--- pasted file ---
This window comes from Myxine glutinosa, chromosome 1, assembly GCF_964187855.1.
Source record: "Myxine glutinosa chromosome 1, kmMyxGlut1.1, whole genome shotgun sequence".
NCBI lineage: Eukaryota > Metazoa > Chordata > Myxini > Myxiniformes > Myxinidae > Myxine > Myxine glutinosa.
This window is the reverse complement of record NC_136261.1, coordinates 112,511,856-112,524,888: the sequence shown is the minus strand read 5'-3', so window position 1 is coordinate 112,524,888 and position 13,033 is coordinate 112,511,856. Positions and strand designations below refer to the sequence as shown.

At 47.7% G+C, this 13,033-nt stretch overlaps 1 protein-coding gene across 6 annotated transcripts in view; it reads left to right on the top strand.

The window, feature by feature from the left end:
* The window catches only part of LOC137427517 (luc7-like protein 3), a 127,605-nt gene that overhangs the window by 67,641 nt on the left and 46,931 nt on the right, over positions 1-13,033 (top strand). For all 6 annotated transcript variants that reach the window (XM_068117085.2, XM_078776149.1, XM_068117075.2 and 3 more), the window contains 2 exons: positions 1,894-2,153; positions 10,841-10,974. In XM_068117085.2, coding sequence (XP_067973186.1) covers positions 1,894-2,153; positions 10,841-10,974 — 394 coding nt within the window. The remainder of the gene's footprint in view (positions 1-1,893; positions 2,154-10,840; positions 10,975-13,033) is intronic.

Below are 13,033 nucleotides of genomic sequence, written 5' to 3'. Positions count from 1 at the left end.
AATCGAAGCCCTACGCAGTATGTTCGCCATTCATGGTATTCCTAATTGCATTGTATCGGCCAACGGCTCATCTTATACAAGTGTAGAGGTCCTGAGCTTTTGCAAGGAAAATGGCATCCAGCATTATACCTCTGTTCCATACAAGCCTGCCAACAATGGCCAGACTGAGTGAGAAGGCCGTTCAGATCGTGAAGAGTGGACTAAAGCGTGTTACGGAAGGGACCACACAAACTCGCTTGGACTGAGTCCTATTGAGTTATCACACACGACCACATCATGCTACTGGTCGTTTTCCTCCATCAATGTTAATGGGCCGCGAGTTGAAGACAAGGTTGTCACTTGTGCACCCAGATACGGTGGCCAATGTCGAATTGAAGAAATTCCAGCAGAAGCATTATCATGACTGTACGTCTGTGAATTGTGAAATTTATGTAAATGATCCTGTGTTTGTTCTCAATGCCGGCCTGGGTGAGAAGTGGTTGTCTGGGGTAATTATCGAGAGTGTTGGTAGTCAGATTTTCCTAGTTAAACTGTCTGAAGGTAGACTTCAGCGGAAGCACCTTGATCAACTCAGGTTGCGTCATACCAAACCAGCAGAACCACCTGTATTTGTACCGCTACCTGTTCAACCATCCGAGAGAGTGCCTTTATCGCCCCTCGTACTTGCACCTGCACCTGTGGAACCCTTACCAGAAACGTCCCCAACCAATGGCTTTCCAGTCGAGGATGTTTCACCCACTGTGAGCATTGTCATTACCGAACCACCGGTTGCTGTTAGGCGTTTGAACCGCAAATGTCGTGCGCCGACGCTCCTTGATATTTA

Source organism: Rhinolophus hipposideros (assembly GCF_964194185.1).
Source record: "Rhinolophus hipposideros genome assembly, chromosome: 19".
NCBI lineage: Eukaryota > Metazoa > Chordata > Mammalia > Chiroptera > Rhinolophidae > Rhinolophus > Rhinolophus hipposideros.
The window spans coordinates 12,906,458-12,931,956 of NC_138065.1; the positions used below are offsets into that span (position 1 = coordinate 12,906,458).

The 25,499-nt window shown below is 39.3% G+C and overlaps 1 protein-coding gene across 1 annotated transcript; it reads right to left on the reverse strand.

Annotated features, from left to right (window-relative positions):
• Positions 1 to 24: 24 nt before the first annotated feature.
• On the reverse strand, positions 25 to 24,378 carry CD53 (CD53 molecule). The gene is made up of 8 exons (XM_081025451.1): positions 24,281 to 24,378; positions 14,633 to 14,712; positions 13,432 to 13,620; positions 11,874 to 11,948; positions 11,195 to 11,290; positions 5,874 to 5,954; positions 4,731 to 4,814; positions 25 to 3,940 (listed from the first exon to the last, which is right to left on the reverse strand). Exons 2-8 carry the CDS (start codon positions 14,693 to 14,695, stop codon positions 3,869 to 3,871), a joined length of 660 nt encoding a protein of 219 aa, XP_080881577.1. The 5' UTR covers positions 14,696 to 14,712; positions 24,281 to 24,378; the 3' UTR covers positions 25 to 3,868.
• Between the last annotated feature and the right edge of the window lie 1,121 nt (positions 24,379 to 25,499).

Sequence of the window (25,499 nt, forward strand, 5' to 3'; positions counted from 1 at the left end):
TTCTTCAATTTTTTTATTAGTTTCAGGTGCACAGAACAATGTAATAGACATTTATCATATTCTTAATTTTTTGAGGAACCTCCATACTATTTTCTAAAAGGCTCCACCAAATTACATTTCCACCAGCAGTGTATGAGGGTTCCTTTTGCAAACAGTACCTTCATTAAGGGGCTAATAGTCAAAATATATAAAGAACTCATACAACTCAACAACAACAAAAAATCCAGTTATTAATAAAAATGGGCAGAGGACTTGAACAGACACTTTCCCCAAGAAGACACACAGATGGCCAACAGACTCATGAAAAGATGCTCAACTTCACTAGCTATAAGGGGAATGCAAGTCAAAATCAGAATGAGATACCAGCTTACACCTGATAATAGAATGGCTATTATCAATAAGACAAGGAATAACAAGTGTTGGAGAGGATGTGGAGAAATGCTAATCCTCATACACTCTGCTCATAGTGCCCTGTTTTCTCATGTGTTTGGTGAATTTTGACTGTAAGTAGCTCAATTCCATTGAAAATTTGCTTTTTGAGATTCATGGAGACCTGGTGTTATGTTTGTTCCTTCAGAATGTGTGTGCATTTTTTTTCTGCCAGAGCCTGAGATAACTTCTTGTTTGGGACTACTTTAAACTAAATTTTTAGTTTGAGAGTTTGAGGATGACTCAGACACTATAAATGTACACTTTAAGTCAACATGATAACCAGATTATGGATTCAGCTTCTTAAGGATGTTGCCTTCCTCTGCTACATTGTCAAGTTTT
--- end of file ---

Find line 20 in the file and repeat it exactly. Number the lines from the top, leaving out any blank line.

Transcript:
TTCTTCAATTTTTTTATTAGTTTCAGGTGCACAGAACAATGTAATAGACATTTATCATATTCTTAATTTTTTGAGGAACCTCCATACTATTTTCTAAAAGGCTCCACCAAATTACATTTCCACCAGCAGTGTATGAGGGTTCCTTTTGCAAACAGTACCTTCATTAAGGGGCTAATAGTCAAAATATATAAAGAACTCATACAACTCAACAACAACAAAAAATCCAGTTATTAATAAAAATGGGCAGAGGACTTGAACAGACACTTTCCCCAAGAAGACACACAGATGGCCAACAGACTCATGAAAAGATGCTCAACTTCACTAGCTATAAGGGGAATGCAAGTCAAAATCAGAATGAGATACCAGCTTACACCTGATAATAGAATGGCTATTATCAATAAGACAAGGAATAACAAGTGTTGGAGAGGATGTGGAGAAATGCTAATCCTCATACACTCTGCTCATAGTGCCCTGTTTTCTCATGTGTTTGGTGAATTTTGACTGTAAGTAGCTCAATTCCATTGAAAATTTGCTTTTTGAGATTCATGGAGACCTGGTGTTATGTTTGTTCCTTCAGAATGTGTGTGCATTTTTTTTCTGCCAGAGCCTGAGATAACTTCTTGTTTGGGACTACTTTAAACTAAATTTTTAGTTTGAGAGTTTGAGGATGACTCAGACACTATAAATGTACACTTTAAGTCAACATGATAACCAGATTATGGATTCAGCTTCTTAAGGATGTTGCCTTCCTCTGCTACATTGTCAAGTTTT